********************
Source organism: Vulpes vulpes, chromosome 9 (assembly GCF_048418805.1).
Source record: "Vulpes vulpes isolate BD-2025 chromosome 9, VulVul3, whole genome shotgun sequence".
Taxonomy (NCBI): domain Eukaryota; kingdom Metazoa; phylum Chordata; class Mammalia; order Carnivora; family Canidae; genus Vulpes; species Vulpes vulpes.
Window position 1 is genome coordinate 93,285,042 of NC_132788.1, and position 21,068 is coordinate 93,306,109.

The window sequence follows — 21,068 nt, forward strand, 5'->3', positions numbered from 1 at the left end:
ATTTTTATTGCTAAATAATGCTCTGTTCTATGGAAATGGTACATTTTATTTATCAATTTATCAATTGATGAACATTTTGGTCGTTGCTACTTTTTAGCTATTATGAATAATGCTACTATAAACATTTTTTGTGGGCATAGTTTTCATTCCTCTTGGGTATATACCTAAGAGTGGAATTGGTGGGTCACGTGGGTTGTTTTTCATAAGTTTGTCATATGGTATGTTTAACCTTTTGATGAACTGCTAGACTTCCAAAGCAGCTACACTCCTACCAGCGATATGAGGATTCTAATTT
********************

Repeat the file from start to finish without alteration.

Source organism: Vulpes vulpes, chromosome 9 (assembly GCF_048418805.1).
Source record: "Vulpes vulpes isolate BD-2025 chromosome 9, VulVul3, whole genome shotgun sequence".
Taxonomy (NCBI): domain Eukaryota; kingdom Metazoa; phylum Chordata; class Mammalia; order Carnivora; family Canidae; genus Vulpes; species Vulpes vulpes.
Window position 1 is genome coordinate 93,285,042 of NC_132788.1, and position 21,068 is coordinate 93,306,109.

The window sequence follows — 21,068 nt, forward strand, 5'->3', positions numbered from 1 at the left end:
ATTTTTATTGCTAAATAATGCTCTGTTCTATGGAAATGGTACATTTTATTTATCAATTTATCAATTGATGAACATTTTGGTCGTTGCTACTTTTTAGCTATTATGAATAATGCTACTATAAACATTTTTTGTGGGCATAGTTTTCATTCCTCTTGGGTATATACCTAAGAGTGGAATTGGTGGGTCACGTGGGTTGTTTTTCATAAGTTTGTCATATGGTATGTTTAACCTTTTGATGAACTGCTAGACTTCCAAAGCAGCTACACTCCTACCAGCGATATGAGGATTCTAATTT